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Soundtakes

August 8, 1985



CLASSICAL Alban Berg: Violin Concerto; Bartok, Bela: Violin Concerto No. 1 (op. posth.). Kyung Wha Chung, violin. Chicago Symphony Orchestra, Sir Georg Solti, conductor. (London digital 411 804-1 [LP]; 411 804-2 [CD]) -- Kyung Wha Chung is an elegant violinist, at her very best when suffusing long, lyrical lines with pathos. Throughout, her reading is tender yet strong, wistful yet passionate. Sir Georg Solti is an alert, pleasantly subdued accompanist, allowing the violinist her central role, yet never underplayin g Berg's musical drama. The Bartok receives an equally fine performance. The Chicago Symphony plays superbly throughout. The sound on the CD is magnificent -- full in the climaxes, transparent (and noiseless) in the quiet pages. -- Thor Eckert Jr. Sergei Prokofiev: Cinderella (suite). Saint Louis Symphony, Leonard Slatkin, conductor. (RCA Red Seal digital ARC1-5321) -- This is the second RCA release from Leonard Slatkin and the St. Louis Symphony. It is also the second disc devoted to Prokofiev, the first being an exceptional reading of the Fifth Symphony. This ``Cinderella'' suite is performed with such beauty and atmosphere, it makes one almost regret that the entire ballet wasn't recorded -- it would have been the best recording of the work. As it is, this suite is treasurable. Slatkin has cultivated an elegant orchestra in St. Louis. Producer Jay David Saks gives the performance a sound that is not stereo-demo, but natural, luxuriously listenable. -- T. E. Jr. JAZZ/POP/ROCK Frank Foster and Frank Wess: ``Two for the Blues.'' (Pablo Records 2310 905) -- Both Foster and Wess were members of the Count Basie band in the '50s and '60s, and Frank Foster was Basie's longtime arranger. At last these two are moving out of the reed section and into the small-group jazz scene and getting some well-deserved individual attention. This album -- a swinging example of the complementary yet contrasting styles of the two Franks -- should certainly help to speed them on their way. The two men play tightly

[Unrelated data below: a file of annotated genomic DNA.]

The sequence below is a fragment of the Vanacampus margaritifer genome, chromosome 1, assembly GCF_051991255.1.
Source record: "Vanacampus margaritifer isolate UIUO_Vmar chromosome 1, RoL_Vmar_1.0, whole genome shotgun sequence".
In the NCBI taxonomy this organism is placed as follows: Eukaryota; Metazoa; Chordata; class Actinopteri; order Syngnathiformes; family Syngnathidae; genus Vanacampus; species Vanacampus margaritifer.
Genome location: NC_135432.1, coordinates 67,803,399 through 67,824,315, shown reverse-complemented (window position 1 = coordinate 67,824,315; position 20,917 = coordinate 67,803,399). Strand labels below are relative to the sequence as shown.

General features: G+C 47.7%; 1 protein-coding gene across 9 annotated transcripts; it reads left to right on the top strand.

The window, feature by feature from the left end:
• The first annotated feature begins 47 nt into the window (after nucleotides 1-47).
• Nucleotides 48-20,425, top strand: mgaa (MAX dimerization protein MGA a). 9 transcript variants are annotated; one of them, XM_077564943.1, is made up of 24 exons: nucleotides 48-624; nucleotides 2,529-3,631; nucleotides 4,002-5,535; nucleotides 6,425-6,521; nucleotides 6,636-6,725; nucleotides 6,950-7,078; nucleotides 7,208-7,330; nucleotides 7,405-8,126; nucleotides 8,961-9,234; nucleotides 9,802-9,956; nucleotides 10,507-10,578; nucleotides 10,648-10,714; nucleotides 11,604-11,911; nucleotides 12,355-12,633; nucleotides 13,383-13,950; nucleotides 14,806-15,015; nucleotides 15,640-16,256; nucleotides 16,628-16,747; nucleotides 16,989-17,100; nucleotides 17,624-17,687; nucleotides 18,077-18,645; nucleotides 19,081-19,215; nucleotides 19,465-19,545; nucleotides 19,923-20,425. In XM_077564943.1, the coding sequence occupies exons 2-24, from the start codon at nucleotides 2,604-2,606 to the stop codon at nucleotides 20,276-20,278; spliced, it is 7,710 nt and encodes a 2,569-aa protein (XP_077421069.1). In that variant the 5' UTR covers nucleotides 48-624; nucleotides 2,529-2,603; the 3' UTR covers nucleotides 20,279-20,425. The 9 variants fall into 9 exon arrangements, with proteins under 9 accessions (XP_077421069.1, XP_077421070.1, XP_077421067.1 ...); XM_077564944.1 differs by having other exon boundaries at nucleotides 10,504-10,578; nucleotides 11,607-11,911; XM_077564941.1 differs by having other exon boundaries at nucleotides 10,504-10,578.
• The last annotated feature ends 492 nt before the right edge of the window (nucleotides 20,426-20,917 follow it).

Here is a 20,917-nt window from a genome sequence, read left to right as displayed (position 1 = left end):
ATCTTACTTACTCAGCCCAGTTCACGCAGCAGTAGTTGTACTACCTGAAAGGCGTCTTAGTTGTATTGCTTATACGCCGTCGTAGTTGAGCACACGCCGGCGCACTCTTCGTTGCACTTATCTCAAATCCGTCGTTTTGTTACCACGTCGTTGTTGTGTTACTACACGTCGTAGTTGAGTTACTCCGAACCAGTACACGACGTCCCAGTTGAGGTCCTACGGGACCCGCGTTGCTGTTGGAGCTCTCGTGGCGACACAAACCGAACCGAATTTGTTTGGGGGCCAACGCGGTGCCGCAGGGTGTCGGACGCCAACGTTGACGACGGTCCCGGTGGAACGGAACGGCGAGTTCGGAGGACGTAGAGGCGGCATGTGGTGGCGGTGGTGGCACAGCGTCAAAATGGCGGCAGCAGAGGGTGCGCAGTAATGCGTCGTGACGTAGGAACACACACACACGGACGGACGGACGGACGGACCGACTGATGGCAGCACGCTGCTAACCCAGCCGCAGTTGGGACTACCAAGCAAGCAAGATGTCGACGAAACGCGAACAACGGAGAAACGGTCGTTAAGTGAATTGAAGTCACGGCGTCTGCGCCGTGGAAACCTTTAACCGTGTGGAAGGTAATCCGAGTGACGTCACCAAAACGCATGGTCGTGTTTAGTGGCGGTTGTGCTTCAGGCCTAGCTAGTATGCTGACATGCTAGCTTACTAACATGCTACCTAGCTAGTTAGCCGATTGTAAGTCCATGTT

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together, and the soloing is strong and inventive. The excellent rhythm section consists of drummer Marvin (Smitty) Smith, pianist Kenny Barron, and bassist Rufus Reid. -- Amy Duncan Gene Bertoncini and Michael Moore: ``Close Ties.'' (OmniSound Records GJB 3334, OmniSound Inc., Box 128, Delaware Water Gap, Pa. 18327); the Victor Feldman Trio: ``To Chopin With Love.'' (Palo Alto Records PA 8056 N) -- The melding of classical music with jazz has produced some beautiful, as well as some horrific, results. Guitarist Gene Bertoncini and bassist Michael Moore have come up with a highly successful blending of the two forms on their latest release, ``Close Ties.'' Bertoncini, who has been playing jazz on